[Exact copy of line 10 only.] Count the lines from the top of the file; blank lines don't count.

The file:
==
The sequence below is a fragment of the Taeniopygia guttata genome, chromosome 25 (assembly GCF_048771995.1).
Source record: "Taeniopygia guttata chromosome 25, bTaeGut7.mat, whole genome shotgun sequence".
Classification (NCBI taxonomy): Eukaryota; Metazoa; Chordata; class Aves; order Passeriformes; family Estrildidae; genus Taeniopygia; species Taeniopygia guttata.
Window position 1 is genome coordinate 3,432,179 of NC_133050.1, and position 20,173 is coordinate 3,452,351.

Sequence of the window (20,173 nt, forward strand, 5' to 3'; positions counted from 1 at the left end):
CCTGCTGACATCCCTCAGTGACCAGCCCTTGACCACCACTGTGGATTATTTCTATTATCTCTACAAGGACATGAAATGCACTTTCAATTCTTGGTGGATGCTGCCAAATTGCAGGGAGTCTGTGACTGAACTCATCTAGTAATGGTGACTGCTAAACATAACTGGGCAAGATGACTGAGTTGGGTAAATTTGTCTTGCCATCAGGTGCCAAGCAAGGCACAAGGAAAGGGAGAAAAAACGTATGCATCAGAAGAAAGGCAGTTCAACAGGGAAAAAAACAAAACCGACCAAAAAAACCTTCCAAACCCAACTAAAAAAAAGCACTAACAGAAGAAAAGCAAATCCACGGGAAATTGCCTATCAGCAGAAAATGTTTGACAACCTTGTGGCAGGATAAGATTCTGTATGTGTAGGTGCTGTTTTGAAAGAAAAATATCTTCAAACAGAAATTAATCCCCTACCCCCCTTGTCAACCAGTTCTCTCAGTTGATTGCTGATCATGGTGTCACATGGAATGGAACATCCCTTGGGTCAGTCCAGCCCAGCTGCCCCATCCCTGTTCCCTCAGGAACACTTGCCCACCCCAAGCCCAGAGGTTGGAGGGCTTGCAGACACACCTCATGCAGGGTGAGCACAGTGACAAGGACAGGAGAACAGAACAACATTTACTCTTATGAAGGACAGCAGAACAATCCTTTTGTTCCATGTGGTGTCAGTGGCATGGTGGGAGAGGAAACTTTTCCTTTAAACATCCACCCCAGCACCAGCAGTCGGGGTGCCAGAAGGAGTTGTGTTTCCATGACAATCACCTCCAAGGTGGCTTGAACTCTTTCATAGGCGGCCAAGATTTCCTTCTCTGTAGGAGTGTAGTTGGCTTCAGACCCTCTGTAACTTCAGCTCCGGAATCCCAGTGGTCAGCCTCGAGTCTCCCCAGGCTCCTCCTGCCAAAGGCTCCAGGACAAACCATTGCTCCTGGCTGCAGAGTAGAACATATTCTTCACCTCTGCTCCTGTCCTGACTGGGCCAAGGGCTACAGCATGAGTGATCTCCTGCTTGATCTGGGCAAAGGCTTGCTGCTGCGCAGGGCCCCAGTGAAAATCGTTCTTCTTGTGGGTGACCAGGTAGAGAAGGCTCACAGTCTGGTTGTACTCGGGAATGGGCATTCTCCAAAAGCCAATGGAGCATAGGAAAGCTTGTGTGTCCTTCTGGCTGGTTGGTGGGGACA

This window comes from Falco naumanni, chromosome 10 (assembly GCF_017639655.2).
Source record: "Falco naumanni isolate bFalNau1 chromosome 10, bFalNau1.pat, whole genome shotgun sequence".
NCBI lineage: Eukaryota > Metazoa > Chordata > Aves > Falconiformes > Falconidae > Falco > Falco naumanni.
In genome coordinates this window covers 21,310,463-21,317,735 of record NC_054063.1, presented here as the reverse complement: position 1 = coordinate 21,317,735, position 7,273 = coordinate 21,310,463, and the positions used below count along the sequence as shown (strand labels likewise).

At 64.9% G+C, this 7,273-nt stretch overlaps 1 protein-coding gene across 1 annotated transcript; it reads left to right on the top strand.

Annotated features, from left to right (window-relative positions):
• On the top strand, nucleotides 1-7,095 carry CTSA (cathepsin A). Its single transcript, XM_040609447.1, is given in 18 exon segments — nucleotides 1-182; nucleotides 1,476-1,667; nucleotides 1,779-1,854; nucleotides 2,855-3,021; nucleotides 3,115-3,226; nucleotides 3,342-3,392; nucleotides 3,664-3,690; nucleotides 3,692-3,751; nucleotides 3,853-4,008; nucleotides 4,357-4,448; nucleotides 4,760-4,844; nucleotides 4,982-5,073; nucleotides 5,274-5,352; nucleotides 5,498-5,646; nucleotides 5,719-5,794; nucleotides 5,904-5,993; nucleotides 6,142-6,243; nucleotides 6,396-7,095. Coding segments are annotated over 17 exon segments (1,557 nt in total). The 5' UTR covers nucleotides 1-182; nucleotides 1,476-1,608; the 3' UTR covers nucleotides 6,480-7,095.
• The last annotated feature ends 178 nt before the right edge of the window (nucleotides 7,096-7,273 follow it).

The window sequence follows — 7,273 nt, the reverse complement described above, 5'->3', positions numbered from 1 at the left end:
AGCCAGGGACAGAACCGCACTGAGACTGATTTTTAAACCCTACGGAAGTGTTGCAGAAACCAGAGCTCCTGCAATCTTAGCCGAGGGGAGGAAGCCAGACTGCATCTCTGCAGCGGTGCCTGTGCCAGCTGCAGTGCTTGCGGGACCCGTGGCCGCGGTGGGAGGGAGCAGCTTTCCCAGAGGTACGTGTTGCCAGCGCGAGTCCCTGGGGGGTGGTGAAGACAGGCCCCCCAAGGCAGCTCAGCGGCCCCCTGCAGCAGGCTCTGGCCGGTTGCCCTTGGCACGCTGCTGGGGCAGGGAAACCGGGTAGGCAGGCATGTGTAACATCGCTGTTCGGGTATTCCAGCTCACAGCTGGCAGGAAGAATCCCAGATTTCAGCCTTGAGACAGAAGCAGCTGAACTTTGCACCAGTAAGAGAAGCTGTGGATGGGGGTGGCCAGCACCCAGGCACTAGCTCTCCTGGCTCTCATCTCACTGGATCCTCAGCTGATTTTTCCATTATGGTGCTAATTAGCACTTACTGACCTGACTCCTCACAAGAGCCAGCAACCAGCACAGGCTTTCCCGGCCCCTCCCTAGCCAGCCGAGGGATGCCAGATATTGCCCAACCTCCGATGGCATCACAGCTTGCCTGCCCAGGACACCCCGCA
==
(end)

In genome coordinates this window covers 21,310,463-21,317,735 of record NC_054063.1, presented here as the reverse complement: position 1 = coordinate 21,317,735, position 7,273 = coordinate 21,310,463, and the positions used below count along the sequence as shown (strand labels likewise).